Musharraf has enraged opponents by simultaneously serving as head of the army and president, and has promised to doff his uniform if he wins Saturday's vote by national and provincial lawmakers.
Gen. Ashfaq Kayani, a former intelligence chief, will become vice chief of the army on Monday and will take the powerful top job when Musharraf vacates it, a military statement said.
A Pakistani Cabinet minister, meanwhile, said top officials had agreed "in principle" to grant exiled former Prime Minister Benazir Bhutto amnesty from prosecution in pending corruption cases.
Bhutto has held monthslong talks with Musharraf over a possible power-sharing agreement. Among her demands has been for longstanding graft cases against her and other politicians to be dropped.
The parliamentary resignations are aimed at eroding the election's validity. Musharraf's allies insist they have enough votes to win.
The government said the resignations would have no effect on the balloting.
"We have to hold the presidential election to meet a constitutional requirement and we will do it," Information Minister Mohammed Ali Durrani said.
Maulana Fazal-ur Rahman, leader of the opposition in Parliament, said Musharraf might win but would lack legitimacy.
"After our resignation, Musharraf's success would have no value," Rahman said.
Chaudhry Ameer Hussain, speaker of the National Assembly, parliament's lower house, refused to say when he might accept the resignations.
Musharraf, who seized power in a 1999 coup, has faced growing opposition since March when he made a botched attempt to oust the country's chief justice.
Lawyers for Musharraf's two main rivals in Saturday's vote - retired judge Wajihuddin Ahmed and Makhdoom Amin Fahim, vice chairman of Bhutto's party - filed two petitions with the Supreme Court on Tuesday morning.
Both argue that Musharraf is ineligible to run because he has retained his role as army chief and that the Election Commission was wrong to approve his nomination papers Saturday.
The court dismissed several similar challenges Friday, but lawyers hoped it would act after the commission changed an election rule in Musharraf's favor.
"We have a strong case against Pervez Musharraf," lawyer Tariq Mahmood told reporters.
The opposition also insists Musharraf should not seek re-election by the current assemblies, but should wait until after new legislative elections.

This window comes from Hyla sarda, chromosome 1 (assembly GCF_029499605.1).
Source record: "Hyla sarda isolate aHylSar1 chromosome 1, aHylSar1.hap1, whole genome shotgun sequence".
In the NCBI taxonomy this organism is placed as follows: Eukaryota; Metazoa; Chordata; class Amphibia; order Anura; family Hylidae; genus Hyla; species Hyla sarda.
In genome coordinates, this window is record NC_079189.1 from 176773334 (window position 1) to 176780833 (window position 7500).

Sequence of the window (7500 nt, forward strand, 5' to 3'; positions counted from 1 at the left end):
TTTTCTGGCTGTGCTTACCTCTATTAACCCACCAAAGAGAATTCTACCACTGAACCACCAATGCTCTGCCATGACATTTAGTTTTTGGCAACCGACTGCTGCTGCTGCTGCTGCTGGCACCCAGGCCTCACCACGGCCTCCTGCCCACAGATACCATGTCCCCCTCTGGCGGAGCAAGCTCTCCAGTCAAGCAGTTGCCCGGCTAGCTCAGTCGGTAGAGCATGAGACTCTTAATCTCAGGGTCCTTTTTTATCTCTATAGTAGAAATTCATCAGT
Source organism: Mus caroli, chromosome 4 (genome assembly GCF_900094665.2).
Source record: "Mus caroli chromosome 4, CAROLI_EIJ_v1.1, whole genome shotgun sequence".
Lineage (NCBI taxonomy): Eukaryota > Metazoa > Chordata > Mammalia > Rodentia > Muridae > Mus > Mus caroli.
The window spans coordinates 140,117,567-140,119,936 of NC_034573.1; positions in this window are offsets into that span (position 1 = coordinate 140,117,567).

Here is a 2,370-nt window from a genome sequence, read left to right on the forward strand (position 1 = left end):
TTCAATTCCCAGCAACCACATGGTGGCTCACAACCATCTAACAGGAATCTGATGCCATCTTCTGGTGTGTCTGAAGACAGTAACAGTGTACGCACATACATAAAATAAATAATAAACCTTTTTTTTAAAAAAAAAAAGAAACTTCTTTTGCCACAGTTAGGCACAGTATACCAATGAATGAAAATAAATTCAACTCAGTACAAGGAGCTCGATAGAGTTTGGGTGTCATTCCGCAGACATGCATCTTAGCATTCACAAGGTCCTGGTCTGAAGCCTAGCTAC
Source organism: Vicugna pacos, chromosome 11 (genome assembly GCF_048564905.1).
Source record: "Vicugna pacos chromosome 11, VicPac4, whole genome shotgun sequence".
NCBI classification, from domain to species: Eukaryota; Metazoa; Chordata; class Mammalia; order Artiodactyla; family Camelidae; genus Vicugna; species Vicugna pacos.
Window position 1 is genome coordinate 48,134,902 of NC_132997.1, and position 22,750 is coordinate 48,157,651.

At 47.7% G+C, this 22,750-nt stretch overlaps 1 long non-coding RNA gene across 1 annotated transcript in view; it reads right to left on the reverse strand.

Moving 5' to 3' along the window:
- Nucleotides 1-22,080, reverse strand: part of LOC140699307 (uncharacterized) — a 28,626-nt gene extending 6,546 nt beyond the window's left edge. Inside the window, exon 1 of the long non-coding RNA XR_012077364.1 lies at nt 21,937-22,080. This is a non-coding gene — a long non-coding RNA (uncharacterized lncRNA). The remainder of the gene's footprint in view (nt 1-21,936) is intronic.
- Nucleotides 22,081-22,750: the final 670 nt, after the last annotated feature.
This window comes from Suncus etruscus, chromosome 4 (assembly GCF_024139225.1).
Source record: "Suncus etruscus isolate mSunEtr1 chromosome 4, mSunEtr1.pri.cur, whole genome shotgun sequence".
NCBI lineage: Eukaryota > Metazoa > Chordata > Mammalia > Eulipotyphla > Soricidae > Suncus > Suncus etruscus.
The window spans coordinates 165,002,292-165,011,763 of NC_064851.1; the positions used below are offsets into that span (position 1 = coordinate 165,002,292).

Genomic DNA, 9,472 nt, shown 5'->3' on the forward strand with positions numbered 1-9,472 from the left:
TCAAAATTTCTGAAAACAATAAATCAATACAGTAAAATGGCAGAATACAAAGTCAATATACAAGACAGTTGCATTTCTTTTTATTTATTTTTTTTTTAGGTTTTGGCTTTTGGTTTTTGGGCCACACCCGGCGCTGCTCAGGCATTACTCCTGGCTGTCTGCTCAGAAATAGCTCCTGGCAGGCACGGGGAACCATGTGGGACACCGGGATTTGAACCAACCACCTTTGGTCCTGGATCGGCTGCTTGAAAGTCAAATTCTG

Opposition leaders submitted the resignations of all 85 of their lawmakers in the 342-seat National Assembly. Two ruling party legislators also quit over their differences with their party's policies.
"Our lawmakers are making this sacrifice in the larger interest of Pakistan. It is a decisive moment," said Javed Hashmi, acting leader of former Prime Minister Nawaz Sharif's Pakistan Muslim League-N party.
Under the constitution, the president is elected by the National Assembly, the Senate and the four provincial legislatures. The opposition submitted mass resignations Monday in three of the provincial assemblies and planned to do so later in the fourth.
The ruling Pakistan Muslim League-Q party hopes that Bhutto will not join the opposition boycott.
Prodded by the United States, Musharraf has held talks with Bhutto that could lead to a power-sharing arrangement after parliamentary elections due by January.
Both Musharraf, a close U.S. ally, and Bhutto have called for moderates to unite against extremism. Bhutto said Monday she would cooperate with the American military in targeting Osama bin Laden.
Bhutto told BBC America that she would accept U.S. assistance if Washington discovered the whereabouts of the al Qaeda leader, but that she would prefer to have the Pakistani military execute the strike.
Authorities have resorted to authoritarian methods to contain the opposition, including using tear gas and batons Saturday on lawyers protesting against Musharraf. On Monday, Chief Justice Iftikhar Mohammed Chaudhry ordered three officials suspended over the crackdown that injured dozens, including journalists covering the demonstration.